Driven by demand from remote workers and students as well as content streaming and online gaming, cloud services took in $40 billion in sales last quarter, says Canalys.
Cloud providers such as Amazon, Microsoft, and Google ended 2020 with a hefty boost in sales as more people sheltered at home due to the coronavirus lockdown.
In a report released Tuesday, research firm Canalys said that sales for the cloud services industry hit $39.9 billion last quarter. An increase of more than $3 billion over the third quarter and almost $10 billion from the final quarter in 2019, the gain represented the sector’s biggest quarterly expansion in dollar terms.
Canalys attributed the surge to greater spending from customers in the midst of the COVID-19 lockdown as well as a larger contribution from channel partners to market and sell cloud services. Further, a gradual and renewed sense of confidence in the economy drove organizations to boost their investments toward digital transformation, including a shift toward cloud providers.
For all of 2020, total spending on cloud services jumped to $142 billion, a 33% increase from $107 billion in 2019. Despite an initial slowdown in digital transformation projects led by consultants, demand was higher than expected.
“The rate of digitalization, led by cloud, is gathering pace,” Canalys research analyst Blake Murray said in a press release. “Companies are now more confident about releasing budgets for business transformation. Large projects that were postponed earlier in the year are being re-prioritized, led by application modernization, SAP migrations, and workplace transformation.”
Demand for cloud services was strong across all business segments, especially healthcare, financial services, and pharmaceuticals, Murray added. But even industries most impacted by the pandemic, such as retail and manufacturing, have been redirecting their investments toward the cloud.
Small and midsized businesses (SMBs) also boosted cloud spending to maintain their operations and cut costs. While the rollout of the coronavirus vaccines should further increase business confidence, remote working and learning are here to stay. As such, a dependence on cloud services will continue. However, customers will become more aware of the security issues and other challenges in transitioning toward the cloud, Canalys said.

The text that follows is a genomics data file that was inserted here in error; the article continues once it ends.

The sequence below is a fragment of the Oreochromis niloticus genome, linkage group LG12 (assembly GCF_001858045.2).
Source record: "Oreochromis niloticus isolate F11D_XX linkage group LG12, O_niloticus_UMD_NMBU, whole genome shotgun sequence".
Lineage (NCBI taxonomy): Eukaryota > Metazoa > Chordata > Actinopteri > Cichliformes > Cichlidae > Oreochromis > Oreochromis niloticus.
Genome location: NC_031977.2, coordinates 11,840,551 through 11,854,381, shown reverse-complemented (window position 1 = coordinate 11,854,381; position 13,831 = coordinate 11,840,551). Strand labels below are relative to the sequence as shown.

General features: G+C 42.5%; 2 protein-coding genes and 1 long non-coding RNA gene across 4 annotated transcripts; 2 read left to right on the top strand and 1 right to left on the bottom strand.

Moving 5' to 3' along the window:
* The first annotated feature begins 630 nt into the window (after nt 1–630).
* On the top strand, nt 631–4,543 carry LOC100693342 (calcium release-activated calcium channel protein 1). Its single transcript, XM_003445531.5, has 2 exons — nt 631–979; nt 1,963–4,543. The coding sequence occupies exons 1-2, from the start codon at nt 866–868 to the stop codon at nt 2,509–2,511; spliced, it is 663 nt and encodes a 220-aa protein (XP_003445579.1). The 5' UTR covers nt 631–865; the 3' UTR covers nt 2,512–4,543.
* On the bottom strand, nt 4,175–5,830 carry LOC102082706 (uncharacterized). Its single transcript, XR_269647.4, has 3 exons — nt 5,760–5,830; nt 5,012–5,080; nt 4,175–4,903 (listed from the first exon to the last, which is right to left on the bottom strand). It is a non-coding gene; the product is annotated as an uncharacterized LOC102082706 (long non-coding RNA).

The boost in cloud services spending was also highlighted by research firm Synergy Research Group, which pegged fourth-quarter sales at $37 billion, $4 billion higher than the third quarter and 35% higher than the fourth quarter of 2019. With this increase, the cloud services market has taken just a little over two years to effectively double in size, Synergy Research said.
Among all cloud services providers, Amazon Web Services (AWS) continued to lead the pack, winning a 31% share of the market last quarter, according to Canalys. Following a mixed third quarter, AWS saw a revival in customer spending, leading to sales of more than $12 billion, a 28% gain from the same quarter in 2019. AWS has been investing in its global partner relationships with greater support for independent software vendors, new vertical partner capabilities, and further expansion to drive adoption among SMBs.
With fourth-quarter sales of almost $8 billion and a 20% market share, Microsoft Azure continued to play catch-up with AWS. Through annuity sales programs, customer success investments, and targeted incentives, Microsoft has tried to increase Azure’s traction across all types of customers. The company has also benefited from higher demand for Teams, Windows Virtual Desktop, and other services running on Azure.
In third place was Google Cloud with a 7% share and sales of around $3 billion last quarter. The company has been pushing an open cloud strategy focused on independence, sustainability, and multicloud management. Google has also been busy building up a partner network with specific expertise in such areas as machine learning, analytics, and data management.
Smaller cloud providers have also been the beneficiaries of the higher demand.
“Amazon and Microsoft tend to overshadow the market, with Amazon’s share staying at well over 30% and Microsoft growing its share from 10% to 20% over 16 quarters,” John Dinsdale, a chief analyst at Synergy Research, said in a press release. “However, after excluding those two, the rest of the market is still growing by over 30% per year, pointing to growth opportunities for many of the smaller cloud providers.”